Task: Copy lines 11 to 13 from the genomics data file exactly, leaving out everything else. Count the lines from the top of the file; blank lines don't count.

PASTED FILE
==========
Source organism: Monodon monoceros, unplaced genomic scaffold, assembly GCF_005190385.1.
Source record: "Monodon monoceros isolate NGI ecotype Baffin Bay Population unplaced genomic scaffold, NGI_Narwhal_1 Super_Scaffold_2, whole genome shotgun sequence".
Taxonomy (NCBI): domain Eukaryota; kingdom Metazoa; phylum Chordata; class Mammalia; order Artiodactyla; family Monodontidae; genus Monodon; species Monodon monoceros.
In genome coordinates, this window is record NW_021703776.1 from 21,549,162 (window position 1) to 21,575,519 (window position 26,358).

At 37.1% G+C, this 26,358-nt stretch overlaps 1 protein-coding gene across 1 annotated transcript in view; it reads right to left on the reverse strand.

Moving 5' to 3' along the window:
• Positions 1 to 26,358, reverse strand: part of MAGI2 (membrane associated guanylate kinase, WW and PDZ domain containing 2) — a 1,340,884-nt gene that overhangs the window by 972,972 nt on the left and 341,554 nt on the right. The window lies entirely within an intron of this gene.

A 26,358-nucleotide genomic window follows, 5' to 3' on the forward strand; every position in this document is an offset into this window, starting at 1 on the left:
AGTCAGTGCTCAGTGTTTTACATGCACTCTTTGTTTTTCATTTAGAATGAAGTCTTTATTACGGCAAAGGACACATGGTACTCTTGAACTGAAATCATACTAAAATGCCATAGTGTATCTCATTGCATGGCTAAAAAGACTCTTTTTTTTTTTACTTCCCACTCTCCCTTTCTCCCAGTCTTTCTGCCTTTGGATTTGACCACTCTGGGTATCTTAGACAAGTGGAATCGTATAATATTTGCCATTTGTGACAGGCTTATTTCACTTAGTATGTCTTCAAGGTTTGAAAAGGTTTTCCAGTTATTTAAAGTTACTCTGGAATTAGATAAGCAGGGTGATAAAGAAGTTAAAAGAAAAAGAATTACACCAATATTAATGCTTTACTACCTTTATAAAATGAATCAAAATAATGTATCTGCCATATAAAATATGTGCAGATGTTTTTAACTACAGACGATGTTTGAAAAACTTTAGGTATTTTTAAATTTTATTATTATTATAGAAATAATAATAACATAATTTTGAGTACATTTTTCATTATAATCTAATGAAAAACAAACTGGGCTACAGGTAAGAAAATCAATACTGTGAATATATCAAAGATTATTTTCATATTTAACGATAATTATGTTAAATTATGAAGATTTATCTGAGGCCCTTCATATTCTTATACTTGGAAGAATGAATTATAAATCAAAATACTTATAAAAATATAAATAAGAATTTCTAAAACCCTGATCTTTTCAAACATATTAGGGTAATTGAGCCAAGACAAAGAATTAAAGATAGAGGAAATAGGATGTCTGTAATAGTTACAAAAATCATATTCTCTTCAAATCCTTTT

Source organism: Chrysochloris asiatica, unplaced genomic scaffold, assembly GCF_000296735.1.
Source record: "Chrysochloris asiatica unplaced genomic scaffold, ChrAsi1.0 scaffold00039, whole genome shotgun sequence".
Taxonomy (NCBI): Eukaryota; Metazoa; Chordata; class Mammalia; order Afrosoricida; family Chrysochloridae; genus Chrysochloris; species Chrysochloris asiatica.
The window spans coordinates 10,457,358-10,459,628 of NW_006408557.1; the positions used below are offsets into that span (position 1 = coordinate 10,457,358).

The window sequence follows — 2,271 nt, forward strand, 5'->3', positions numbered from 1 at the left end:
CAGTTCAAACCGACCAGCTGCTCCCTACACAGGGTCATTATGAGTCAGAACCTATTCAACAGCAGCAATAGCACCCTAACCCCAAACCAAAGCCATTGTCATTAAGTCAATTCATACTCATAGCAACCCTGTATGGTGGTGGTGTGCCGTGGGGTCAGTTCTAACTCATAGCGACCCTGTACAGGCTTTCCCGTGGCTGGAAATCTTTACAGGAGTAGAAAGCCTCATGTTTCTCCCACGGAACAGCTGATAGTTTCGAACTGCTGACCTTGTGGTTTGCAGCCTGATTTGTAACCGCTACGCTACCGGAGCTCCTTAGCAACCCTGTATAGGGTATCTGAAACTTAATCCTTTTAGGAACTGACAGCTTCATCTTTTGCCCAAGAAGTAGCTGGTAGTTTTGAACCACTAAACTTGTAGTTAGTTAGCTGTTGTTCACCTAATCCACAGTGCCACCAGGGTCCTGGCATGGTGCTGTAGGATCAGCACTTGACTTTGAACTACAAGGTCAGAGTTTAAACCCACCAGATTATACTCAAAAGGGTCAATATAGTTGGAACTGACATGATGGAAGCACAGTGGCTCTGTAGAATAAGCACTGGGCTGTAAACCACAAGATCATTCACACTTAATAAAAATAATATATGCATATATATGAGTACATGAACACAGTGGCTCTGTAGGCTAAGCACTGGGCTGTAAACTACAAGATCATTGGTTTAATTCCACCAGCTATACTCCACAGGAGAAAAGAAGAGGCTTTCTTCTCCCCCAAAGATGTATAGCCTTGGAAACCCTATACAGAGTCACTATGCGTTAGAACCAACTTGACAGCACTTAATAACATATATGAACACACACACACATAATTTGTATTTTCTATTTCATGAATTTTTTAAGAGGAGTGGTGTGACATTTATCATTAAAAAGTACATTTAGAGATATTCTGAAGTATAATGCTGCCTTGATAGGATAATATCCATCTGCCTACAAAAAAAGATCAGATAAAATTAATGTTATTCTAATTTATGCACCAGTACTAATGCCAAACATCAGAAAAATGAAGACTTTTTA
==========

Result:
Source record: "Chrysochloris asiatica unplaced genomic scaffold, ChrAsi1.0 scaffold00039, whole genome shotgun sequence".
Taxonomy (NCBI): Eukaryota; Metazoa; Chordata; class Mammalia; order Afrosoricida; family Chrysochloridae; genus Chrysochloris; species Chrysochloris asiatica.
The window spans coordinates 10,457,358-10,459,628 of NW_006408557.1; the positions used below are offsets into that span (position 1 = coordinate 10,457,358).